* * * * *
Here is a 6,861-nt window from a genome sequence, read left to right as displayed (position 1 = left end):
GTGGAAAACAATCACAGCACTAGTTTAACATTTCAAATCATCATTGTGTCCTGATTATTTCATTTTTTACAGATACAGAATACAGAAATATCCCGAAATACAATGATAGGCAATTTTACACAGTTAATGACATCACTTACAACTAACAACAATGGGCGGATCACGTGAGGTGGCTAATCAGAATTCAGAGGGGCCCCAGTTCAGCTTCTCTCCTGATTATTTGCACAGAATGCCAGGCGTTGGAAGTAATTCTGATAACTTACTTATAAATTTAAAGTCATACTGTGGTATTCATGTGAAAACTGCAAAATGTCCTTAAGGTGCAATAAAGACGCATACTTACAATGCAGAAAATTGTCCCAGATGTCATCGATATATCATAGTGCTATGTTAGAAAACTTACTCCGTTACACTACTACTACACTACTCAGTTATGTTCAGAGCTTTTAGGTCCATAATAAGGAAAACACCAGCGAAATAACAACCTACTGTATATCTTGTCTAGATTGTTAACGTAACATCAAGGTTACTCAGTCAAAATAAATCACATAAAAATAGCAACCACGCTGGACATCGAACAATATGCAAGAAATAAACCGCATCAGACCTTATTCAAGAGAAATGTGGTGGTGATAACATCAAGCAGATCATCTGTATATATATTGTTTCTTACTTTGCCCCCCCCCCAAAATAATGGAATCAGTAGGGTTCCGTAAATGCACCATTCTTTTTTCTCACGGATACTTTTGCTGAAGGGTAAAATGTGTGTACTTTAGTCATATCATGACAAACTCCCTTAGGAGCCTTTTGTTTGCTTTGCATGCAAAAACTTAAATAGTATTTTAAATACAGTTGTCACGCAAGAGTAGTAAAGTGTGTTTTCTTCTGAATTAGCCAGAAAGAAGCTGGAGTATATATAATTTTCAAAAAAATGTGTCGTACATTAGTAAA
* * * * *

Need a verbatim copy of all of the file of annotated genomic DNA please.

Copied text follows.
Here is a 6,861-nt window from a genome sequence, read left to right as displayed (position 1 = left end):
GTGGAAAACAATCACAGCACTAGTTTAACATTTCAAATCATCATTGTGTCCTGATTATTTCATTTTTTACAGATACAGAATACAGAAATATCCCGAAATACAATGATAGGCAATTTTACACAGTTAATGACATCACTTACAACTAACAACAATGGGCGGATCACGTGAGGTGGCTAATCAGAATTCAGAGGGGCCCCAGTTCAGCTTCTCTCCTGATTATTTGCACAGAATGCCAGGCGTTGGAAGTAATTCTGATAACTTACTTATAAATTTAAAGTCATACTGTGGTATTCATGTGAAAACTGCAAAATGTCCTTAAGGTGCAATAAAGACGCATACTTACAATGCAGAAAATTGTCCCAGATGTCATCGATATATCATAGTGCTATGTTAGAAAACTTACTCCGTTACACTACTACTACACTACTCAGTTATGTTCAGAGCTTTTAGGTCCATAATAAGGAAAACACCAGCGAAATAACAACCTACTGTATATCTTGTCTAGATTGTTAACGTAACATCAAGGTTACTCAGTCAAAATAAATCACATAAAAATAGCAACCACGCTGGACATCGAACAATATGCAAGAAATAAACCGCATCAGACCTTATTCAAGAGAAATGTGGTGGTGATAACATCAAGCAGATCATCTGTATATATATTGTTTCTTACTTTGCCCCCCCCCCAAAATAATGGAATCAGTAGGGTTCCGTAAATGCACCATTCTTTTTTCTCACGGATACTTTTGCTGAAGGGTAAAATGTGTGTACTTTAGTCATATCATGACAAACTCCCTTAGGAGCCTTTTGTTTGCTTTGCATGCAAAAACTTAAATAGTATTTTAAATACAGTTGTCACGCAAGAGTAGTAAAGTGTGTTTTCTTCTGAATTAGCCAGAAAGAAGCTGGAGTATATATAATTTTCAAAAAAATGTGTCGTACATTAGTAAA